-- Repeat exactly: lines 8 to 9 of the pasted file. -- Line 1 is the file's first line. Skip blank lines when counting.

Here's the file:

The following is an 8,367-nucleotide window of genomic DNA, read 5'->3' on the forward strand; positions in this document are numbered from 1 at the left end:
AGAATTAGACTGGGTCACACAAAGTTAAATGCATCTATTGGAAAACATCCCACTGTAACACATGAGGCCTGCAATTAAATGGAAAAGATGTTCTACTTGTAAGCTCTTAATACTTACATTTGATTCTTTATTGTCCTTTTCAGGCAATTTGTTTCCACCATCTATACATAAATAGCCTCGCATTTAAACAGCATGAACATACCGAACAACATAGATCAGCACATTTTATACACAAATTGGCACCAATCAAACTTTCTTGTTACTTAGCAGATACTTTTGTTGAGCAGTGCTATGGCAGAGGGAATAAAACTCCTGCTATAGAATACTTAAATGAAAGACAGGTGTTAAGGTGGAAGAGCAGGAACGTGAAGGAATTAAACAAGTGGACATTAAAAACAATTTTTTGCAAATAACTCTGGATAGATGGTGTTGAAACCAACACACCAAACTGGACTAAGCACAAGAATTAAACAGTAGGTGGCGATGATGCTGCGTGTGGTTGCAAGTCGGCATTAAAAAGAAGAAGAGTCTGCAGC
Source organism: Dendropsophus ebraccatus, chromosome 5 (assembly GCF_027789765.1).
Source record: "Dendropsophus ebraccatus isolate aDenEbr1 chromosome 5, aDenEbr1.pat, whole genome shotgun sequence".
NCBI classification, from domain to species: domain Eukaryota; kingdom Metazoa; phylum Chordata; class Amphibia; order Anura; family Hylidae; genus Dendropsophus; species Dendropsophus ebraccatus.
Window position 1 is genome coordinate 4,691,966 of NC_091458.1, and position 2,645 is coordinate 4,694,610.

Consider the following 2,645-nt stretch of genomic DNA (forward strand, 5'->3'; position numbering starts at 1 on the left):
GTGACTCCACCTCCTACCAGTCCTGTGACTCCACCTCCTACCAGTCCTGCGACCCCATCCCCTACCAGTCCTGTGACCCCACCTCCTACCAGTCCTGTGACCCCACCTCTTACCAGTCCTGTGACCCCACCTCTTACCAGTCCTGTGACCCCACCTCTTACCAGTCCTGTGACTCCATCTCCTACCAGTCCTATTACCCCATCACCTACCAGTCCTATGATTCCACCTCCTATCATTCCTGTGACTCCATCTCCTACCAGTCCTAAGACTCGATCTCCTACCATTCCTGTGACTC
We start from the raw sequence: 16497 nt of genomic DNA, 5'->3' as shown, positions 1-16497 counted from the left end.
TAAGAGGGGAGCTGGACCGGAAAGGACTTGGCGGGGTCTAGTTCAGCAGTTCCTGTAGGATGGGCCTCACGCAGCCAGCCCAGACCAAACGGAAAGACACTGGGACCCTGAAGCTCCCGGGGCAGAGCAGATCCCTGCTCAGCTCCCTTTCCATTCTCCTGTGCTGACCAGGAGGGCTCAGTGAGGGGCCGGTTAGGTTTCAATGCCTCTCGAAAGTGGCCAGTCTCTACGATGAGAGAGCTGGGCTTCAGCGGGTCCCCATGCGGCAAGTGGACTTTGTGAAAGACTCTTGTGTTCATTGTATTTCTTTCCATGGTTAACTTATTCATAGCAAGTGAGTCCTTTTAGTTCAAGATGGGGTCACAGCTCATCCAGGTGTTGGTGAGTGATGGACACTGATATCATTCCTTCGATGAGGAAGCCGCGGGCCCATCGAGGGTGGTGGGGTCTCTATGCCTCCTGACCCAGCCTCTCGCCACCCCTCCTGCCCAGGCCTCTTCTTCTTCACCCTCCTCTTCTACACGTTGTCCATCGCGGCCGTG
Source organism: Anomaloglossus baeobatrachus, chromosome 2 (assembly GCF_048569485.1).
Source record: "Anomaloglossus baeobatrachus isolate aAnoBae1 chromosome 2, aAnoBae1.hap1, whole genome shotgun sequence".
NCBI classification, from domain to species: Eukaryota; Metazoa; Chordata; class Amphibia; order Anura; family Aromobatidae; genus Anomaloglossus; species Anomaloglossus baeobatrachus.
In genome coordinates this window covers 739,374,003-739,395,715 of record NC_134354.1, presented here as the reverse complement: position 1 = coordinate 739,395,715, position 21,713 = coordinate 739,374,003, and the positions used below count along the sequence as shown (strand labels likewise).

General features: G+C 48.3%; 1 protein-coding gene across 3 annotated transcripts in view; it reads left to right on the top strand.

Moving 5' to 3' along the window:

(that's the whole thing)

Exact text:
GTGACTCCACCTCCTACCAGTCCTGTGACTCCACCTCCTACCAGTCCTGCGACCCCATCCCCTACCAGTCCTGTGACCCCACCTCCTACCAGTCCTGTGACCCCACCTCTTACCAGTCCTGTGACCCCACCTCTTACCAGTCCTGTGACCCCACCTCTTACCAGTCCTGTGACTCCATCTCCTACCAGTCCTATTACCCCATCACCTACCAGTCCTATGATTCCACCTCCTATCATTCCTGTGACTCCATCTCCTACCAGTCCTAAGACTCGATCTCCTACCATTCCTGTGACTC
We start from the raw sequence: 16497 nt of genomic DNA, 5'->3' as shown, positions 1-16497 counted from the left end.